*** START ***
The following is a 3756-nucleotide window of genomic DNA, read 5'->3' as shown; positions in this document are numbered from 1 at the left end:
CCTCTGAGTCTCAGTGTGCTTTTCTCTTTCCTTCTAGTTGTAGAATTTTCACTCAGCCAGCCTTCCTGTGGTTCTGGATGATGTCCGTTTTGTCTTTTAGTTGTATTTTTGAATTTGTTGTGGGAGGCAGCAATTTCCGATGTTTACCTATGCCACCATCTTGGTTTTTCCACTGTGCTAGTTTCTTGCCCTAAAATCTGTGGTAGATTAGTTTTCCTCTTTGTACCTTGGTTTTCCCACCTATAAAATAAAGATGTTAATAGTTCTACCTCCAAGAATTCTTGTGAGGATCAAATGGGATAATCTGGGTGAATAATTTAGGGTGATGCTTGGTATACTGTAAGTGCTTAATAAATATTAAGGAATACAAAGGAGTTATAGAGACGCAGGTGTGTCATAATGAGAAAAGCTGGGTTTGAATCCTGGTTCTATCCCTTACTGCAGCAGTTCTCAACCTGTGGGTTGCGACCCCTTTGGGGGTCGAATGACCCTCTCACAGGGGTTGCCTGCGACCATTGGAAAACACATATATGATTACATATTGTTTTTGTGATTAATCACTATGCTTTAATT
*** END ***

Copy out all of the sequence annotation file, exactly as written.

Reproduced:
The following is a 3756-nucleotide window of genomic DNA, read 5'->3' as shown; positions in this document are numbered from 1 at the left end:
CCTCTGAGTCTCAGTGTGCTTTTCTCTTTCCTTCTAGTTGTAGAATTTTCACTCAGCCAGCCTTCCTGTGGTTCTGGATGATGTCCGTTTTGTCTTTTAGTTGTATTTTTGAATTTGTTGTGGGAGGCAGCAATTTCCGATGTTTACCTATGCCACCATCTTGGTTTTTCCACTGTGCTAGTTTCTTGCCCTAAAATCTGTGGTAGATTAGTTTTCCTCTTTGTACCTTGGTTTTCCCACCTATAAAATAAAGATGTTAATAGTTCTACCTCCAAGAATTCTTGTGAGGATCAAATGGGATAATCTGGGTGAATAATTTAGGGTGATGCTTGGTATACTGTAAGTGCTTAATAAATATTAAGGAATACAAAGGAGTTATAGAGACGCAGGTGTGTCATAATGAGAAAAGCTGGGTTTGAATCCTGGTTCTATCCCTTACTGCAGCAGTTCTCAACCTGTGGGTTGCGACCCCTTTGGGGGTCGAATGACCCTCTCACAGGGGTTGCCTGCGACCATTGGAAAACACATATATGATTACATATTGTTTTTGTGATTAATCACTATGCTTTAATT